2014 International SPI: Part 1
After graduating from Duke University cum laude in May 2014, Cathy Wang took a summer internship with the SSEC's Professional Services Division. During her time at Duke, Cathy became interested in the pedagogy behind STEM education In K-8 classrooms while volunteering at Durham Public Schools with the American Red Cross. What follows is the first installment in a blog series detailing Cathy's experiences at the 2014 International K-12 Science Education Institute for Leadership Development and Strategic Planning (SPI).
As the summer heat fizzles off and we begin to pine for autumn, the Smithsonian Science Education Center's (SSEC) Professional Services division has been hard at work to host their final event of the summer: the 2014 International K-12 Science Education Institute for Leadership Development and Strategic Planning (visit our website for more information).
It only seems appropriate that the summer programming conclude with the flagship strategic planning institute - a long-standing event that the SSEC hosts to aid K-12 science educators and their partners in developing strategic plans and bringing about systemic change to uphold the highest standards in professional development and best practices in education.
This week-long event began on a sunny and breezy Friday morning at the Westin in Alexandria, VA with a two-day faculty planning meeting designed to hash out the finer details of hosting an event for 30+ educators, supervisors, and community members. During this time, old and new faculty members got a chance to evaluate each person's respective expertise and assess the team's profile as a whole.
It was clear from the get-go that this group plays host to a variety of experience and backgrounds in science education and professional development. In fact, studies have shown that effectively developing a sustainable science program and practice in the classroom relies heavily on having people of different levels (from teachers to school board members) and diverse sectors (from educators to coporate stakeholders) (Corcoran & Lawrence, 2003; Fullan, 2010). With that being said, the week ahead is chock-full of seminars from experts, workshops addressing curriculum, concurrent sessions in professional development, workforce site visits, and strategic planning guidance from the faculty and SSEC staff.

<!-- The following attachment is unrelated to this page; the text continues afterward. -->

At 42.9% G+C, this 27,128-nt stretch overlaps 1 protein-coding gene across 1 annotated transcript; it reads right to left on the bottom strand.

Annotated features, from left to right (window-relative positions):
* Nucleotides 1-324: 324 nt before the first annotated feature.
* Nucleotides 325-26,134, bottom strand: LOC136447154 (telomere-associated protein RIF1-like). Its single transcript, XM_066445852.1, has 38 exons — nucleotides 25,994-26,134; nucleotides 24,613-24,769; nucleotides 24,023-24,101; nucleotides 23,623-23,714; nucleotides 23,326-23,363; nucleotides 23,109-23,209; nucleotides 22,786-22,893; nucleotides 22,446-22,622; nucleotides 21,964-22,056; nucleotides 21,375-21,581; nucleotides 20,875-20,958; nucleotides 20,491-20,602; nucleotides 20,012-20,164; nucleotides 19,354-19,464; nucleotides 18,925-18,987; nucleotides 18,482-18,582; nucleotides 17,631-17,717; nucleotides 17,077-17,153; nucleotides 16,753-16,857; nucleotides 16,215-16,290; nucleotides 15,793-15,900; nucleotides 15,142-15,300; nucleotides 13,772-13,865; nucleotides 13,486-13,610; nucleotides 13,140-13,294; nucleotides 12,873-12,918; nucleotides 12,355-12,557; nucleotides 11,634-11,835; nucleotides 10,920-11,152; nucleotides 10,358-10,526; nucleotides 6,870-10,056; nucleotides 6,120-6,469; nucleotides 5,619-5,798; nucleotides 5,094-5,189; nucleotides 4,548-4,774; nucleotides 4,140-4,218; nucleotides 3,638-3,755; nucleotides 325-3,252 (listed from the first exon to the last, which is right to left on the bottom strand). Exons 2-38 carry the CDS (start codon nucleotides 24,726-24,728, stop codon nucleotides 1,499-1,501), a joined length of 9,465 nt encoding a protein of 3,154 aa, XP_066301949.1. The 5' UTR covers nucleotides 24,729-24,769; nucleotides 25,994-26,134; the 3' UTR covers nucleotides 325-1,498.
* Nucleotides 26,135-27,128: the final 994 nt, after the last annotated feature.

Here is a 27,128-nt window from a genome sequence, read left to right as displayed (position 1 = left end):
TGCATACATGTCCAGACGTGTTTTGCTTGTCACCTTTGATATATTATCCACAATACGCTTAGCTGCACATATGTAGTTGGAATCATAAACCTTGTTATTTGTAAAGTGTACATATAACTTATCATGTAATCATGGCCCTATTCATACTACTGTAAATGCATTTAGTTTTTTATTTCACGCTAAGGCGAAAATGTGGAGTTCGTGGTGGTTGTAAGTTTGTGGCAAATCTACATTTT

Sunday: A Shared Vision of Effective Science Learning & Teaching
As teams from across the country (Indiana, Michigan, and North Carolina) assembled for this year's International Strategic Planning Institute (SPI), participants from four different school districts each focused on synthesizing a vision for effective science education in their schools. Simon Sinek's TED talk immediately comes to mind. "People don't buy what you do, they buy why you do it," Sinek emphasizes repeatedly throughout his talk. He talks about what he calls the golden circle.
According to Sinek, most people and companies operate from the outside-in, but inspiring action and creating a remarkable product or idea campaign requires thinking from the inside-out. Our participants worked from the inside-out, attempting to answer some of the questions falling under WHY that Sinek poses: What is your purpose? What is your cause? What is your belief? Why does your organization exist and why should anyone care?
After each district created a small poster to delineate their shared vision, all participants went on a "Wisdom Walk" in which they were able to read and post comments (or questions) about the visions created by their peers. What ensued was a wonderful discussion regarding (1) the similarities and differences between the visions and (2) how a team could use the lessons they learned from other districts to enhance and hone their own vision.
- Corcoran, T., & Lawrence, N. (2003). Changing District Culture and Capacity: The impact of the Merck Institute for Science Education Partnership. CPRE Research Report Series, November: RR-054.
- Fullan, M. (2010). The Awesome Power of the Principal. National Association of Elementary School Principals, March/April: 10-16.